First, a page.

The love story embedded into the Christ story by Browne and Starbird somehow seems less likely if Jesus was very, very old at the time of his 3-year ministry.  But love is not age-specific so maybe. . . .  For sure, Browne’s version of a surviving Jesus having yet more children and living many more years in what is now France is incompatible with an extremely old Jesus.  Or am I wrong in presuming that the effects of advancing age on Jesus would be just like the effects of advancing age on myself?

All three authors, Browne, Starbird and Besant, assume something important has been lost from Christianity over time.  This is how Besant describes this loss on her page 99:

    That Mighty One who had used the body of Jesus as His vehicle, and whose guardian care extends over the whole spiritual evolution of the fifth race of humanity, gave into the strong hands of the holy disciple who had surrendered to Him His body the care of the infant Church.  Perfecting his human evolution, Jesus became one of the Masters of Wisdom, and took Christianity under His special charge, ever seeking to guide it to the right lines, to protect, to guard and nourish it.  He was the Hierophant of the Christian Mysteries, the direct Teacher of the Initiates.  His the inspiration that kept alight the Gnosis in the Church, until the superincumbent mass of ignorance became so great that even His breath could not fan the flame sufficiently to prevent its extinguishment.

Note her mention of a fifth race of humanity, when she mentions race it is not what is today’s usage of that word but she is describing the evolutionary cycles through which humanity is traveling, via reincarnation, until they become filled with the Christ, recognizing the Hidden God within themselves, thereby finding themselves in the Kingdom (see pages 98 and 99).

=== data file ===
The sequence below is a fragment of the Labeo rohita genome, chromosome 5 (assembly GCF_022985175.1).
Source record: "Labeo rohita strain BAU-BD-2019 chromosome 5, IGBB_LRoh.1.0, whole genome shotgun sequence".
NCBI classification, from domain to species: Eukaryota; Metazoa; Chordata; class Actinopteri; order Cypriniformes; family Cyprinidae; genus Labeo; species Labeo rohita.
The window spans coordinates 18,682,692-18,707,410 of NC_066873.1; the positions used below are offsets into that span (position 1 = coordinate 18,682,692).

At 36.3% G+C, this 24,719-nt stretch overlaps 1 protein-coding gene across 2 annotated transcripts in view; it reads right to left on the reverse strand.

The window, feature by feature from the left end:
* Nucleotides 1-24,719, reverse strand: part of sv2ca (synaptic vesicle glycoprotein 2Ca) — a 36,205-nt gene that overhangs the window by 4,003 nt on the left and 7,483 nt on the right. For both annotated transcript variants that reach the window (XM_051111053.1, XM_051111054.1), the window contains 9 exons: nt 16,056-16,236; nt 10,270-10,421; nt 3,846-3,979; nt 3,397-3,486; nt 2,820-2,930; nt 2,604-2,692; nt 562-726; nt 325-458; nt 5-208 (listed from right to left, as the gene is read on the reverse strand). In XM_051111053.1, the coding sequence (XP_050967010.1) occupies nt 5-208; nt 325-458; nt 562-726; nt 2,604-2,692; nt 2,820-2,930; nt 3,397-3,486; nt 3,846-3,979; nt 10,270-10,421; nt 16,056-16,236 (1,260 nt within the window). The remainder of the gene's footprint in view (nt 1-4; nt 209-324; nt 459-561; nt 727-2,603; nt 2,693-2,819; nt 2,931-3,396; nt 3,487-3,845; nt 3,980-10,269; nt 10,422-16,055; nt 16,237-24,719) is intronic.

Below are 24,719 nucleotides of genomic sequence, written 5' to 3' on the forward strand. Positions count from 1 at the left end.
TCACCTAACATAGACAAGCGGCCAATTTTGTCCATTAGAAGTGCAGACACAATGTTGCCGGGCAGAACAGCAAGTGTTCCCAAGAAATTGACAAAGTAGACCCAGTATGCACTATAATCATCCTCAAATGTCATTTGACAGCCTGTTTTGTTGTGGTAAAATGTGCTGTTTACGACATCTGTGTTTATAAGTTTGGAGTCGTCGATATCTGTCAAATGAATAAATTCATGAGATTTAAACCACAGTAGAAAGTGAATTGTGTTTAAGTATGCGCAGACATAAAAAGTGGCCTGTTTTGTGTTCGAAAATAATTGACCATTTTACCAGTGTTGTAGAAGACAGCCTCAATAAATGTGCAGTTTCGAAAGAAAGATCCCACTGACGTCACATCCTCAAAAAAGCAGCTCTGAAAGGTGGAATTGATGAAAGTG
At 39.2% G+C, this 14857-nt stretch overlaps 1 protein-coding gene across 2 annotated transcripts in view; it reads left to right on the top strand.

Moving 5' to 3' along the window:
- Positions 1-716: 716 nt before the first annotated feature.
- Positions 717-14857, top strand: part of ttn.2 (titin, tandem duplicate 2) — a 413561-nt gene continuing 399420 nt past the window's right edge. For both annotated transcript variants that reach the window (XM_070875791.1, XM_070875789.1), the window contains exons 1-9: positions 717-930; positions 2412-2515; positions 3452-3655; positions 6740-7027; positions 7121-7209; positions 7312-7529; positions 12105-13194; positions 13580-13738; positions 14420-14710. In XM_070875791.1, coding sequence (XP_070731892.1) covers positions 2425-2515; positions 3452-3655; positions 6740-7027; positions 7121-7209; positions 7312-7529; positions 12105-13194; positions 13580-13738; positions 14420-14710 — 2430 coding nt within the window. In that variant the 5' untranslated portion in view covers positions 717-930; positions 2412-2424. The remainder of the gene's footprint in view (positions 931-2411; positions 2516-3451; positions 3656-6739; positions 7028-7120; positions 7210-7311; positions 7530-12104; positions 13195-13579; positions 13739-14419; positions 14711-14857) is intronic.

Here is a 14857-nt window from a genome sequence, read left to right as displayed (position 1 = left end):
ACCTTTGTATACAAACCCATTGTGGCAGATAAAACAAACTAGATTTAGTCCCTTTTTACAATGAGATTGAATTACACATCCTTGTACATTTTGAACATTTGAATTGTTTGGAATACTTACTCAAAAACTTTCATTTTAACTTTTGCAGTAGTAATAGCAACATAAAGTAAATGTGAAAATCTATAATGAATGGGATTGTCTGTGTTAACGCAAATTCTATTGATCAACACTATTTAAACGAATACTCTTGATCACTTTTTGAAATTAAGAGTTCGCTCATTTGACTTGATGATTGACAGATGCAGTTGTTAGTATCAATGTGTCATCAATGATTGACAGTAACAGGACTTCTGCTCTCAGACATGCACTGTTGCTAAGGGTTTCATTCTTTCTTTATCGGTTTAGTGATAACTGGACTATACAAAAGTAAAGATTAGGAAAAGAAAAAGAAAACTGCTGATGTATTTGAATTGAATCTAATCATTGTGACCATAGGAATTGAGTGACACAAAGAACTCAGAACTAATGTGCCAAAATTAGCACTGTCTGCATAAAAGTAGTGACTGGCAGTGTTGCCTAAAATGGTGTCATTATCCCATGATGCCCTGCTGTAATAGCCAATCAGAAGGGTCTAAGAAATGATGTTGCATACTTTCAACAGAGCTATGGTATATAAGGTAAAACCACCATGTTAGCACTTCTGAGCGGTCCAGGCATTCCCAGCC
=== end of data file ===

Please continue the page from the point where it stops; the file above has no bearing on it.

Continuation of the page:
Besant, on her next two pages, goes on to explain that it was Jesus’ inspiration that caused the bright lights of history’s leaders in ethics, religion, and science to burn in our history, bringing us to our modern day.  He also inspired and inspires the beauty in the master painters’ and master composers’ works of art.  He inspired and inspires mystic upon mystic granting them the great spiritual insights their souls long for.  And even now (page 100). . .“He is seeking through the Churches for some who have ears to hear the Wisdom, and who will answer to His appeal for messengers to carry it to His flock:”. . .   This is the very calling that both Browne and Starbird  claim to have heard and are responding to.

Since we have now mentioned reincarnation, it should be made clear that Besant believes it to have been an accepted fact in the early Christian movement.  Browne believes the same.  Besant explains why reincarnation is necessary from a larger perspective than Browne indicated.  On her page 166 Besant explains one of the functions of the lower of the three divisions of a human being’s “spiritual body.”  As if explaining the claim of Paul to have ascended into the third heaven, Besant explains on her page 165 that “Initiates”

    . . . “are well aware that those who pass beyond the first heaven need that truly spiritual body as their vehicle, and that according to the development of its three divisions is the heaven into which they can penetrate.”

The lowest of the three divisions of the spiritual body is the “Causal” body, and it plays a defining role in reincarnation as explained on page 166:

    The lowest of these three divisions is usually called the Causal Body, for a reason that will be only fully assimilable to by those who have studied the teaching of Reincarnation—taught in the Early Church—and who understands that human evolution needs very many successive lives on earth, ere the germinal soul of the savage can become the perfected soul of the Christ, and then, becoming perfect as the Father in heaven, can realize the union of the Son with the Father.  It is a body that lasts from life to life, and in it all memory of the past is stored.  From it come the causes that build up the lower bodies.  It is the receptacle of human experience, the treasure-house in which all we gather in our lives is stored up, the seat of Conscience, the wielder of the Will.